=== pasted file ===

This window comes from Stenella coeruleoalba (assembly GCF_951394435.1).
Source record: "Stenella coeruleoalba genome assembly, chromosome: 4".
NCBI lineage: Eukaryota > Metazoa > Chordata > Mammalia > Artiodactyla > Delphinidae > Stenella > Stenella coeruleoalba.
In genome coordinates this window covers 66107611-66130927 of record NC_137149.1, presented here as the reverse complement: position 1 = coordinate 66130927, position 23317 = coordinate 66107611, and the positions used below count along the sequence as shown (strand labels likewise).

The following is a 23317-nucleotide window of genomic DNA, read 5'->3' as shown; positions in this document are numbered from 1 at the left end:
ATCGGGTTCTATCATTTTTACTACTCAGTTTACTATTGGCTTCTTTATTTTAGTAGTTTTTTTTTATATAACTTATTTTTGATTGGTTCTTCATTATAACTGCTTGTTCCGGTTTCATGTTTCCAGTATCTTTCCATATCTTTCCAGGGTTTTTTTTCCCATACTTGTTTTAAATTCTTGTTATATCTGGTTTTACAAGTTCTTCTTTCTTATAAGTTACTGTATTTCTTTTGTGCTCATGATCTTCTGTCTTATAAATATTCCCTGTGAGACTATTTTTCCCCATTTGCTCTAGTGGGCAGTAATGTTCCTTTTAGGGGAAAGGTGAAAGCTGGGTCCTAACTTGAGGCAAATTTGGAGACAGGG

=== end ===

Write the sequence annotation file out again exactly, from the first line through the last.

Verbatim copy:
This window comes from Stenella coeruleoalba (assembly GCF_951394435.1).
Source record: "Stenella coeruleoalba genome assembly, chromosome: 4".
NCBI lineage: Eukaryota > Metazoa > Chordata > Mammalia > Artiodactyla > Delphinidae > Stenella > Stenella coeruleoalba.
In genome coordinates this window covers 66107611-66130927 of record NC_137149.1, presented here as the reverse complement: position 1 = coordinate 66130927, position 23317 = coordinate 66107611, and the positions used below count along the sequence as shown (strand labels likewise).

The following is a 23317-nucleotide window of genomic DNA, read 5'->3' as shown; positions in this document are numbered from 1 at the left end:
ATCGGGTTCTATCATTTTTACTACTCAGTTTACTATTGGCTTCTTTATTTTAGTAGTTTTTTTTTATATAACTTATTTTTGATTGGTTCTTCATTATAACTGCTTGTTCCGGTTTCATGTTTCCAGTATCTTTCCATATCTTTCCAGGGTTTTTTTTCCCATACTTGTTTTAAATTCTTGTTATATCTGGTTTTACAAGTTCTTCTTTCTTATAAGTTACTGTATTTCTTTTGTGCTCATGATCTTCTGTCTTATAAATATTCCCTGTGAGACTATTTTTCCCCATTTGCTCTAGTGGGCAGTAATGTTCCTTTTAGGGGAAAGGTGAAAGCTGGGTCCTAACTTGAGGCAAATTTGGAGACAGGG